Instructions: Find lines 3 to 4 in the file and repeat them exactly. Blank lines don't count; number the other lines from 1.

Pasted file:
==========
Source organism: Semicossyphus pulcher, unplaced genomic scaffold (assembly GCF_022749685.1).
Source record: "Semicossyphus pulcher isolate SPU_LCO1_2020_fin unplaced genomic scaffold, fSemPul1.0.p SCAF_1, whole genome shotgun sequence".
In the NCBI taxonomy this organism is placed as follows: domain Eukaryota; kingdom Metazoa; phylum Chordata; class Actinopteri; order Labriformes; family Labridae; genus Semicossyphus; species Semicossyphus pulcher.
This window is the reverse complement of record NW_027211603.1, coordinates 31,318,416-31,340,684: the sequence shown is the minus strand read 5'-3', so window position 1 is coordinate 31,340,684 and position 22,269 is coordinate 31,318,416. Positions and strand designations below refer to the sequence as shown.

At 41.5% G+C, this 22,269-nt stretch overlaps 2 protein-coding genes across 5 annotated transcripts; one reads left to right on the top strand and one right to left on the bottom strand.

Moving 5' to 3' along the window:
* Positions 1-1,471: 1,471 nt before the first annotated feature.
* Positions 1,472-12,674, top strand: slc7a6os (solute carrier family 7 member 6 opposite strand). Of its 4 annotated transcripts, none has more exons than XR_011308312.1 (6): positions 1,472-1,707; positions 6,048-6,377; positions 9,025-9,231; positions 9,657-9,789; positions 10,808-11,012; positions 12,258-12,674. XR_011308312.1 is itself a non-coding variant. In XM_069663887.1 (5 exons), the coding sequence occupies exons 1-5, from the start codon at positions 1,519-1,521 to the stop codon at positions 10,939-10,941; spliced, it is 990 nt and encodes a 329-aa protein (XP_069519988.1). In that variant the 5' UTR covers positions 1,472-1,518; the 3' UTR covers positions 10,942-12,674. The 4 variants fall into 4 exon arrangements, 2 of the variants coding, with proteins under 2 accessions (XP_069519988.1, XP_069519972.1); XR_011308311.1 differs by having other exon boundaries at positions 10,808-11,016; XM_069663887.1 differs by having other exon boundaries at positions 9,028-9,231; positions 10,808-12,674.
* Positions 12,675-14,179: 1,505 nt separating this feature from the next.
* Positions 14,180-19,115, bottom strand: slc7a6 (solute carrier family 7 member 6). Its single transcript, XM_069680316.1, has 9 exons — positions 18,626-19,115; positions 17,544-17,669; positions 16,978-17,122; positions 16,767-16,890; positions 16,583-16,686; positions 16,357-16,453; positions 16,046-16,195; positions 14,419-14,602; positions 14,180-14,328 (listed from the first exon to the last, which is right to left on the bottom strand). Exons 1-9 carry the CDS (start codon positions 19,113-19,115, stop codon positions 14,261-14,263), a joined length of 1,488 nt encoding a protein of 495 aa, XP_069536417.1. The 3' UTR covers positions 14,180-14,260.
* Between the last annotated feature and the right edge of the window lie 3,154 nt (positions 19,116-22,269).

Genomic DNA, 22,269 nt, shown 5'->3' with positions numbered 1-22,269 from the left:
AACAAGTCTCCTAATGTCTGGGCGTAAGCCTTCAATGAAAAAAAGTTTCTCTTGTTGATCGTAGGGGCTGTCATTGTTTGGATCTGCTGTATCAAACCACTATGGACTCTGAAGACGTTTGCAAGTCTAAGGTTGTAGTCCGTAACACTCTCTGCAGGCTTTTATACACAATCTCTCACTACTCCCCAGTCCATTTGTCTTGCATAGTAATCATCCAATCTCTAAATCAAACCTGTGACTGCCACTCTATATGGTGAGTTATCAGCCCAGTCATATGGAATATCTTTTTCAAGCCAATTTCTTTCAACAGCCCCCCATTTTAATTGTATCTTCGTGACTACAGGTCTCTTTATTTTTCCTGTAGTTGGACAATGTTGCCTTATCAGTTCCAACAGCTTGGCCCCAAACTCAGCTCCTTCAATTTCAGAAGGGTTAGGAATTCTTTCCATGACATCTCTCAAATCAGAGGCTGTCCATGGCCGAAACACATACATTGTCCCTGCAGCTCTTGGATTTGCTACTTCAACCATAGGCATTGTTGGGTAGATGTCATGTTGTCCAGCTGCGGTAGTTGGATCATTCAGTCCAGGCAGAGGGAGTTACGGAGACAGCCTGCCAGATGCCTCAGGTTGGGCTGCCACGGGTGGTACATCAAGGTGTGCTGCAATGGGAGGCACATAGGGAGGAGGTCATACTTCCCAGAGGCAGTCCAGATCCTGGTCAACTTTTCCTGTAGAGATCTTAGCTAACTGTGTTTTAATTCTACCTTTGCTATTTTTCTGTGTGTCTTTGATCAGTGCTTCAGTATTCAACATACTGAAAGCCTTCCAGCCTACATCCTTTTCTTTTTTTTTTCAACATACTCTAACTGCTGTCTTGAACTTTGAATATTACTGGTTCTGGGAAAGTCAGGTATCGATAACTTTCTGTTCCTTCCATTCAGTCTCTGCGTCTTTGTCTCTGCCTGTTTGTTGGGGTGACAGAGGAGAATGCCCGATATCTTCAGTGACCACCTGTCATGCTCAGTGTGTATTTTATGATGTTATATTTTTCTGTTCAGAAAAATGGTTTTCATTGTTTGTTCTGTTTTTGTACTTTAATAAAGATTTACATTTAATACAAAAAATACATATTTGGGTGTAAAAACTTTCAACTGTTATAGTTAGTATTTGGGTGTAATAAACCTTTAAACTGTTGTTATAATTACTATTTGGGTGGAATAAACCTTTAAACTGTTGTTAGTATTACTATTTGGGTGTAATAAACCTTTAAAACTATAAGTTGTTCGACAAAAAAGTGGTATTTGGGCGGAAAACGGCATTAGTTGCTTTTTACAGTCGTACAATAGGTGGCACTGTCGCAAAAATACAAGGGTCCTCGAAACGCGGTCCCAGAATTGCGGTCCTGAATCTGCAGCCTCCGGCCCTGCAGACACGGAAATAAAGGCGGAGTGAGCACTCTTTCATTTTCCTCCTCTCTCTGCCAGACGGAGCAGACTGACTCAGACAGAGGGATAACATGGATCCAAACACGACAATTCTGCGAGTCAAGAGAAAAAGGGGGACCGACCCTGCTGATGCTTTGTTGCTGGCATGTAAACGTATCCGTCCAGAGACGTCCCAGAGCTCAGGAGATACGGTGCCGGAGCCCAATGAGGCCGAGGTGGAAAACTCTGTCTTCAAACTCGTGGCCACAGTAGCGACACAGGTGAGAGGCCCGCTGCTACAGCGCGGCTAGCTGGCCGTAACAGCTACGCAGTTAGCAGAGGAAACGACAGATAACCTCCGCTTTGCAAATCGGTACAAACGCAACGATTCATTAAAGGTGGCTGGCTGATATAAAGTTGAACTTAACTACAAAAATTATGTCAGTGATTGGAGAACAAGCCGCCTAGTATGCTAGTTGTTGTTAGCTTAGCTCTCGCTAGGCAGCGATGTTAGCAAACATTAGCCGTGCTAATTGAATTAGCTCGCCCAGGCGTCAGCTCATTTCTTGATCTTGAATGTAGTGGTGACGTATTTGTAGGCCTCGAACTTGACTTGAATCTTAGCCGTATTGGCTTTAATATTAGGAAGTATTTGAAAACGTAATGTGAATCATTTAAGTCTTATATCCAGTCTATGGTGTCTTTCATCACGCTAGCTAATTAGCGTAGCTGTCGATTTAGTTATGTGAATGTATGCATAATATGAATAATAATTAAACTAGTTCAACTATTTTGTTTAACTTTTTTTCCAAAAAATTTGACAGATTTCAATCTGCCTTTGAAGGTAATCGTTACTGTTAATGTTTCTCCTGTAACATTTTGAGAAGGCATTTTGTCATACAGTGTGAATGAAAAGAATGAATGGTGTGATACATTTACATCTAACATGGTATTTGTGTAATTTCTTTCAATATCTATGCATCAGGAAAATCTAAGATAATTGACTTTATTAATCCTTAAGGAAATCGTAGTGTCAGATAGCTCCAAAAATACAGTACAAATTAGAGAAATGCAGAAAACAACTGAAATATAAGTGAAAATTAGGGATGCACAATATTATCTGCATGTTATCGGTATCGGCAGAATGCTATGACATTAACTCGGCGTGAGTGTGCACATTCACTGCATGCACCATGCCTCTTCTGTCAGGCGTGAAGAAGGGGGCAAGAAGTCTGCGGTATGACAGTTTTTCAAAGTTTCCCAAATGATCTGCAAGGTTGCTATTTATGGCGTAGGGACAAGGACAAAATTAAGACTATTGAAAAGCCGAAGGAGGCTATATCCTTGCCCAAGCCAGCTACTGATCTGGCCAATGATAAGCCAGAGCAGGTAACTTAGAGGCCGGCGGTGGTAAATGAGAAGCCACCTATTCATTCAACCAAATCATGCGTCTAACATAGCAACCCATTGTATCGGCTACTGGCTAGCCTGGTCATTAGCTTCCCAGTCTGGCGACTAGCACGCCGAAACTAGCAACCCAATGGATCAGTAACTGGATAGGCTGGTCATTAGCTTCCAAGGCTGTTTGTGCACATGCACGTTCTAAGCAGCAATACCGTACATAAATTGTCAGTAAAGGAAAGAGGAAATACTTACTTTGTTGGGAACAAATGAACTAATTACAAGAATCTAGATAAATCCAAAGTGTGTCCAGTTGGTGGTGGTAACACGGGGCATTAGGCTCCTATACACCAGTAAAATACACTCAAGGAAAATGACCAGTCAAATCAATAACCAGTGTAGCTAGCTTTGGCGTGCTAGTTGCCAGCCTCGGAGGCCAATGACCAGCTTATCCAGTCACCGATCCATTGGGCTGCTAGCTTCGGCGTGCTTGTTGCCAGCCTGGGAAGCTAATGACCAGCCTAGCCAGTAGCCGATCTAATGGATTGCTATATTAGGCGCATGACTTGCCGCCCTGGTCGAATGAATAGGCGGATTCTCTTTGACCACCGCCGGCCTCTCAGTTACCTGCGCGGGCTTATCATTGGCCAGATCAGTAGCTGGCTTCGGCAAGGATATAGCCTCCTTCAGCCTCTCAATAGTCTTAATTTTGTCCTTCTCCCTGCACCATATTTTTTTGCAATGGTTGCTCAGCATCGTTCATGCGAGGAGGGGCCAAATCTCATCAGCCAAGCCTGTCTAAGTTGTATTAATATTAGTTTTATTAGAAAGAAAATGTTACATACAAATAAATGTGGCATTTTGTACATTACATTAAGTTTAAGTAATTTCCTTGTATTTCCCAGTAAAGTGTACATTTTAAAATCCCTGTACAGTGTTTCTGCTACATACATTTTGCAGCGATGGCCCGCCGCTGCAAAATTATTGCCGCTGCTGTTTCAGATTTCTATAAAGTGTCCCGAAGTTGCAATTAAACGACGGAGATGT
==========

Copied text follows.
In the NCBI taxonomy this organism is placed as follows: domain Eukaryota; kingdom Metazoa; phylum Chordata; class Actinopteri; order Labriformes; family Labridae; genus Semicossyphus; species Semicossyphus pulcher.
This window is the reverse complement of record NW_027211603.1, coordinates 31,318,416-31,340,684: the sequence shown is the minus strand read 5'-3', so window position 1 is coordinate 31,340,684 and position 22,269 is coordinate 31,318,416. Positions and strand designations below refer to the sequence as shown.